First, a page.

This observation shows that the use of technology corresponds to the order of goals mentioned above.
In discussions about the initial findings of this study, however, it emerged that this is mainly due to timing issues. Generally, it is planned to integrate AI into customer interaction in the near future.
A comparison demonstrates that the use of different AI capabilities is more advanced in private building societies than in Landesbausparkassen.
6. Personal data used to a high degree in AI projects – restrictions owing to data protection are perceived very differently
A large proportion of study participants reported the use of personal data (84%) in AI projects. The challenges resulting from data protection regulations are perceived very differently by participants. One-third of respondents judged the restrictions imposed by the General Data Protection Regulation (GDPR) to be (very) low, medium or high, respectively.
There is a major difference between private building societies and Landesbausparkassen. While 46% of participants from private building societies replied that the challenges were high, only 13% from Landesbausparkassen made the same statement. One possible explanation for this might be that private building societies have already assessed the issue of implementation more comprehensively, as will become evident in the use cases & implementation section.
BaFin’s regulatory requirements for AI applications
BaFin presents principles for the use of algorithms in decision-making processes outlining requirements for the controlled use of artificial intelligence (AI).
Use cases & implementation
7. Availability of skills & knowledge is the biggest challenge when implementing AI projects
As in 2019, skills & knowledge were cited as the biggest challenge when implementing AI projects (58%).
Compared to the first 2019 study, however, some progress has been made. For example, skills & knowledge was mentioned by 74% of participants in 2019. IT systems & infrastructure decreased even more: from 74% to 26%.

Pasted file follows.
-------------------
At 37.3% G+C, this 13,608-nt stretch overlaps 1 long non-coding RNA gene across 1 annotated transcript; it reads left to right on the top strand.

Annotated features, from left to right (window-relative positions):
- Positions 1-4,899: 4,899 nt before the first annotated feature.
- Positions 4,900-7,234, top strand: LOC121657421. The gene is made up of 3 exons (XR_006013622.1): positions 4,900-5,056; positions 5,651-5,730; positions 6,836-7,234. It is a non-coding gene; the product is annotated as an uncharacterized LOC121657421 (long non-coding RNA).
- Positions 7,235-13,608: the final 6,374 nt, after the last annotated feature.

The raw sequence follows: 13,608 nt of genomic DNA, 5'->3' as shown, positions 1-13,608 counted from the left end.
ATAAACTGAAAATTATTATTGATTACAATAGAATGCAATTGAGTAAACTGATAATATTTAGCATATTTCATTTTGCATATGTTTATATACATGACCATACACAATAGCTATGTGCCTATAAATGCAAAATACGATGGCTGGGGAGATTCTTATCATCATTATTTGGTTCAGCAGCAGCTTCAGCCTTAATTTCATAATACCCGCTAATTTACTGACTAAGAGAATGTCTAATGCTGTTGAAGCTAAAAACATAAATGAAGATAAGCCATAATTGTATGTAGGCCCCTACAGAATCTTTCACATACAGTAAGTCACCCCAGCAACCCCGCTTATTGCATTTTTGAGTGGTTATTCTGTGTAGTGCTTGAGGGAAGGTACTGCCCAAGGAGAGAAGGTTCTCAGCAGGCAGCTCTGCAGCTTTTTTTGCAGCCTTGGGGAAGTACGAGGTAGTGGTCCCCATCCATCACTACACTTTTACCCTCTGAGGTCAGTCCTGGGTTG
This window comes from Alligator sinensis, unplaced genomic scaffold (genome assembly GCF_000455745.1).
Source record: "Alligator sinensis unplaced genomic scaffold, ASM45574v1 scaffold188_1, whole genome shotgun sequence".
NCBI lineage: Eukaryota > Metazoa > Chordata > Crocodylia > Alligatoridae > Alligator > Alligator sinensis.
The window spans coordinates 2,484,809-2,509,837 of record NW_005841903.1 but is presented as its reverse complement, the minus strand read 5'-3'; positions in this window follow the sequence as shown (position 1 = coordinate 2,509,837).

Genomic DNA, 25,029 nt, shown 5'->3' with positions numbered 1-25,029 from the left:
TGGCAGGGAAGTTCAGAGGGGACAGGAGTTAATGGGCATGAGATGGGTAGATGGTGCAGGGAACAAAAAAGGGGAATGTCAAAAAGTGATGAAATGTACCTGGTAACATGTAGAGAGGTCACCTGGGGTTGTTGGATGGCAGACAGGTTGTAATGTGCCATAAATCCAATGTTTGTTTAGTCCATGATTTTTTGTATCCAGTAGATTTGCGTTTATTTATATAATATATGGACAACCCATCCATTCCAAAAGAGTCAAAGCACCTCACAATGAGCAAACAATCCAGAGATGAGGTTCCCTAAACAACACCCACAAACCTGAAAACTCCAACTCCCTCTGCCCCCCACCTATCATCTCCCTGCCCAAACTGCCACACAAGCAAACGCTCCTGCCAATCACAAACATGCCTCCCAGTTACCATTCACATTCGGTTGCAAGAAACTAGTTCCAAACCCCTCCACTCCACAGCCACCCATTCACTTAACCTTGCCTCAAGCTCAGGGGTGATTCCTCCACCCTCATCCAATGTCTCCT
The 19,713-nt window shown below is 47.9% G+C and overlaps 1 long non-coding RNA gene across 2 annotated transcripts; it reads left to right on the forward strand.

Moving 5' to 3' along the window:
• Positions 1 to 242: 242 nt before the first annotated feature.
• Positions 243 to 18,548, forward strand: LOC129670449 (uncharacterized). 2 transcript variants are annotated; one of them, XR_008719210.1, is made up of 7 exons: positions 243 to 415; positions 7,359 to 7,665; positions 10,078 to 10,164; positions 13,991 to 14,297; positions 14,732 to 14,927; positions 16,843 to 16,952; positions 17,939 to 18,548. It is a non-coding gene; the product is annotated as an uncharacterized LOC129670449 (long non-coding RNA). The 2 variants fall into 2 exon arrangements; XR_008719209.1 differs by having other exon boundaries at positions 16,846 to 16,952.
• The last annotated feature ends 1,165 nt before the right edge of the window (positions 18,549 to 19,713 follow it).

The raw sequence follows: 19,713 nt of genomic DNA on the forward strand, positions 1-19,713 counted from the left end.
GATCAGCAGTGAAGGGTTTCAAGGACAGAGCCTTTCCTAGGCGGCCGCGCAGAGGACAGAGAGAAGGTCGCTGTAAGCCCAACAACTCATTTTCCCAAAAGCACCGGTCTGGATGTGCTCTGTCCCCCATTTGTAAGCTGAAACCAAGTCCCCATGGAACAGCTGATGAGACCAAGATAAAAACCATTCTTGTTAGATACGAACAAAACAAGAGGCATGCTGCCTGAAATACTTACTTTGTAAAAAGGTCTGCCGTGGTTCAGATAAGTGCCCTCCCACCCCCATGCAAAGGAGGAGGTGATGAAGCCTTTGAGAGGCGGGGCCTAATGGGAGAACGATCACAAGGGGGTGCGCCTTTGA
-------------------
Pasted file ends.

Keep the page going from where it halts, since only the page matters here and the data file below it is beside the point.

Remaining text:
This suggests that knowledge and skills have been gained in this area and that AI is becoming manageable. An insufficient budget is the second most mentioned challenge in 2021 (42%). We observe a slight increase here since 2019 (38%). The availability of internal and external data ranks in third place (32%) – this was not an answer option in 2019.
In contrast to the average result, Landesbausparkassen see greater challenges in skills & knowledge (71%) and the identification of use cases (43%) than private building societies, which name higher budget restrictions (50%) and see fewer challenges in skills & knowledge (50%).
8. Initial implementations in place, but in some cases benefits have yet to be realized
The observation that Landesbausparkassen see greater challenges in identifying use cases is congruent with the available data regarding actual benefits. Only participants from Landesbausparkassen answered that so far no benefit has arisen from any AI project (57%), while not a single participant from private building societies stated such a result.
This and the previous argument are early signs that AI pioneers are emerging among building societies. These are more advanced in terms of substance and methodology and are implementing AI projects more successfully than other building societies. However, only a more long-term analysis will show whether this assumption holds true or whether building societies who are still lagging behind will catch up.
Conclusion: AI in the building society sector
The study demonstrates that since the first survey was conducted two years ago, the use of AI in the building society sector has evolved significantly and AI as a technology is now considered highly important by the majority of players.
At the same time, the results show that the pace of adaptation varies greatly across the sector. On the one hand, we see institutions that have already implemented several AI projects, built teams and planned further implementations. On the other hand we see a group of building societies that have launched few or no AI initiatives to date and have no plans to do so in the near future.
The study’s eight key findings are presented in Fig. 2:
Detailed results of the study are available to study participants in the interactive dashboard on zeb’s Digital Services Hub. Please do not hesitate to contact us for further information.